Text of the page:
Failure to pay. If none of the respondents appeals the decision and the respondents do not pay your award, the Commission will automatically revoke the license and trading privileges of any respondent who fails to pay and fails to report to the Commission that payment has been made. The industry and the public is notified of the revocation and suspension through publication of the CFTC's Reparations Sanctions in Effect.
Collection of an award. The Commission cannot help you collect your award. You may obtain a certified copy of your decision from the CFTC's Proceedings Clerk. If the respondent does not pay the award, you can attempt to enforce the award by filing a certified copy of the reparations decision in the U.S. District Court that is in the district where the respondent lives or has a principal place of business. If the District Court enforces the award, the court normally will require the respondent to pay all court costs and any legal fees incurred in enforcing the award.
Interest. The Commission amended its regulations to clarify that post-judgment interest shall run on all reparations awards resulting in judgment for the complainant. The losing party is required to pay post-judgment interest on the reparations award (as well as any prejudgment interest ordered by the presiding official). Such interest shall run according to the terms of 28 U.S.C. 1961 and pursuant to 12.407(d) of the reparations rules. The losing party is liable for post-judgment interest even if the post-judgment interest is inadvertently omitted from the decision that imposted the reparations award.
Filed by respondent. A respondent can file a counterclaim against you if it stems from the same set of facts that are the subject of your claim. Counterclaims usually seek to recover a debit balance in an account you held with the respondent. If a counterclaim is filed against you, you will be sent a copy and you must file a reply within 30 days.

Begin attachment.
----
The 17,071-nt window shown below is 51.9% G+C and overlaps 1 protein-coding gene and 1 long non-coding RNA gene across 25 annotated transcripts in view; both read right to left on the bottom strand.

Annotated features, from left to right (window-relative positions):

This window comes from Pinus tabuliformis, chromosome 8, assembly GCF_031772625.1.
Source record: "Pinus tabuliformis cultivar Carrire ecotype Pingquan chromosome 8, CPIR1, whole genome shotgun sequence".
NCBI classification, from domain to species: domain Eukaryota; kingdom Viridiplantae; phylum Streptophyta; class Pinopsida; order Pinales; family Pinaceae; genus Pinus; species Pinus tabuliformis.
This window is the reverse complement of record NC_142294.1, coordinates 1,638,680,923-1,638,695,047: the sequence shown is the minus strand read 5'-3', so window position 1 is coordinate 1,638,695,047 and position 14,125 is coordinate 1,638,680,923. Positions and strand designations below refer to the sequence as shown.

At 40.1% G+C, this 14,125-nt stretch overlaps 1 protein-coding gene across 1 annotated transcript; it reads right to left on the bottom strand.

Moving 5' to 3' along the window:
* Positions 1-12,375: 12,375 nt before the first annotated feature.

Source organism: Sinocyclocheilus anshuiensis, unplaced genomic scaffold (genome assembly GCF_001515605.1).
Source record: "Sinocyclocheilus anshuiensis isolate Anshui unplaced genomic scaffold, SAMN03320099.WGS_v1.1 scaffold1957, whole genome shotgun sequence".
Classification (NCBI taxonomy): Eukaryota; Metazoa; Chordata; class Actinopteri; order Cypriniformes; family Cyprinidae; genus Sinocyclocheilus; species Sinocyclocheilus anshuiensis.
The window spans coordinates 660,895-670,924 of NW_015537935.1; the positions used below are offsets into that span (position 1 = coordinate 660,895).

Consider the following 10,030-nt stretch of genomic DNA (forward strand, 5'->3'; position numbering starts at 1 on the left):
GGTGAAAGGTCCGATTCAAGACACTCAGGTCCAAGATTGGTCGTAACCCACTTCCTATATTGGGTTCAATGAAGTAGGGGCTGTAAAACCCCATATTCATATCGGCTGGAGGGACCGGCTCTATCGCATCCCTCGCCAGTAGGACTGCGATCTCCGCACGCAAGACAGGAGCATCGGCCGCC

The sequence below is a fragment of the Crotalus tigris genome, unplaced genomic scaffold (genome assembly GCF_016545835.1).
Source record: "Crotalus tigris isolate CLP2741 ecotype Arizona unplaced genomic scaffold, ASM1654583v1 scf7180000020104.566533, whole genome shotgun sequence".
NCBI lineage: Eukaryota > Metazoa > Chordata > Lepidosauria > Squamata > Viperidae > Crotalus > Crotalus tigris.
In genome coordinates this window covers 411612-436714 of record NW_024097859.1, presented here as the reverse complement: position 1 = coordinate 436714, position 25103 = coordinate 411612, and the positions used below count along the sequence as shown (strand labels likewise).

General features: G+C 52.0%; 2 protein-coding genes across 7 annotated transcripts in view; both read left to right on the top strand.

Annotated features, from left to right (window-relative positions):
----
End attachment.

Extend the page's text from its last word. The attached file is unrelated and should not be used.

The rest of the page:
Decision against you. If a respondent wins a counterclaim against you, you must pay the counterclaim within 45 days after the decision unless you appeal to the Commission.
If you fail to pay the counterclaim and you do not appeal, the respondent can enforce the award in the U.S. District Court in your district. If you win your claim and a respondent wins a counterclaim against you, your award will be reduced by the amount of the counterclaim award or vice versa.
Federal court decisions involving commodity law and CFTC decisions in both reparations and enforcement cases are available on Lexis-Nexis and Westlaw and are published in the Commodity Futures Law Reporter (published by Commerce Clearing House). These resources are available in many libraries and most law libraries.
If you are representing yourself, you are not required to cite legal cases, but if you can provide the judge with references to similar cases, you may strengthen your claim.
Registration Information and Disciplinary History
Information about CFTC enforcement or reparations actions is available from CFTC staff in the Office of Proceedings.
Information about both registration status and disciplinary history for registrants is available from the National Futures Association.
Bankruptcy or Receivership
If the respondents are in bankruptcy or receivership, you should contact the respondents or their lawyers for the names of the bankruptcy trustee or receiver to determine if you may file a claim.
Arbitration and Alternate Dispute Resolution
Information about arbitration to resolve commodity futures disputes is available from
Futures exchanges offer arbitration programs for disputes involving one or more exchange members.
Filing Civil Cases in U.S. District Court
Information is available from the Clerk of any U.S. District Court. Court information is available from libraries or on the Internet.
Many parties represent themselves; in other words, act pro se. You may not need an attorney if:
Remember that when you act pro se, you must gather evidence, comply with all rules and deadlines, and make your own legal arguments. Neither the judge nor CFTC staff will litigate or investigate the case on behalf of any party, whether or not that party is acting pro se.
If you have a complex case or anticipate difficulty in following the reparations rules, you may wish to hire an attorney to represent you. You can ask a local bar association for a referral to an attorney.